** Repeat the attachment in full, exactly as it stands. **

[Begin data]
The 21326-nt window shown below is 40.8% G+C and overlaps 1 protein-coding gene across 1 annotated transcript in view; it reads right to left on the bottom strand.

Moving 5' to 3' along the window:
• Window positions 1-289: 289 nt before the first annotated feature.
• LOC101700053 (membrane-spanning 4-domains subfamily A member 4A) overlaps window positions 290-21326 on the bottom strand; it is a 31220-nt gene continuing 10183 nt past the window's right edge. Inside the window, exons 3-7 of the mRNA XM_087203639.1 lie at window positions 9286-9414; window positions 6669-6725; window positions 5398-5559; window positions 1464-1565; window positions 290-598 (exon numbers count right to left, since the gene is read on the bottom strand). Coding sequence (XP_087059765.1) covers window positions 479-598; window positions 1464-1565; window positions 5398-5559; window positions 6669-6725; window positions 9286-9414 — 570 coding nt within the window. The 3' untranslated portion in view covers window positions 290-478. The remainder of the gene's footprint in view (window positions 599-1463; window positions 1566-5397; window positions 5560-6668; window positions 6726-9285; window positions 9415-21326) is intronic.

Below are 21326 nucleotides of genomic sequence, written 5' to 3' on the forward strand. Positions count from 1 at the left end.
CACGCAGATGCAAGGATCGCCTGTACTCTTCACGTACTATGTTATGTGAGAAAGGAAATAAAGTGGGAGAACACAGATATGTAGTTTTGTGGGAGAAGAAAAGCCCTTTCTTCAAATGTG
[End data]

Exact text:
The 21326-nt window shown below is 40.8% G+C and overlaps 1 protein-coding gene across 1 annotated transcript in view; it reads right to left on the bottom strand.

Moving 5' to 3' along the window:
• Window positions 1-289: 289 nt before the first annotated feature.
• LOC101700053 (membrane-spanning 4-domains subfamily A member 4A) overlaps window positions 290-21326 on the bottom strand; it is a 31220-nt gene continuing 10183 nt past the window's right edge. Inside the window, exons 3-7 of the mRNA XM_087203639.1 lie at window positions 9286-9414; window positions 6669-6725; window positions 5398-5559; window positions 1464-1565; window positions 290-598 (exon numbers count right to left, since the gene is read on the bottom strand). Coding sequence (XP_087059765.1) covers window positions 479-598; window positions 1464-1565; window positions 5398-5559; window positions 6669-6725; window positions 9286-9414 — 570 coding nt within the window. The 3' untranslated portion in view covers window positions 290-478. The remainder of the gene's footprint in view (window positions 599-1463; window positions 1566-5397; window positions 5560-6668; window positions 6726-9285; window positions 9415-21326) is intronic.

Below are 21326 nucleotides of genomic sequence, written 5' to 3' on the forward strand. Positions count from 1 at the left end.
CACGCAGATGCAAGGATCGCCTGTACTCTTCACGTACTATGTTATGTGAGAAAGGAAATAAAGTGGGAGAACACAGATATGTAGTTTTGTGGGAGAAGAAAAGCCCTTTCTTCAAATGTG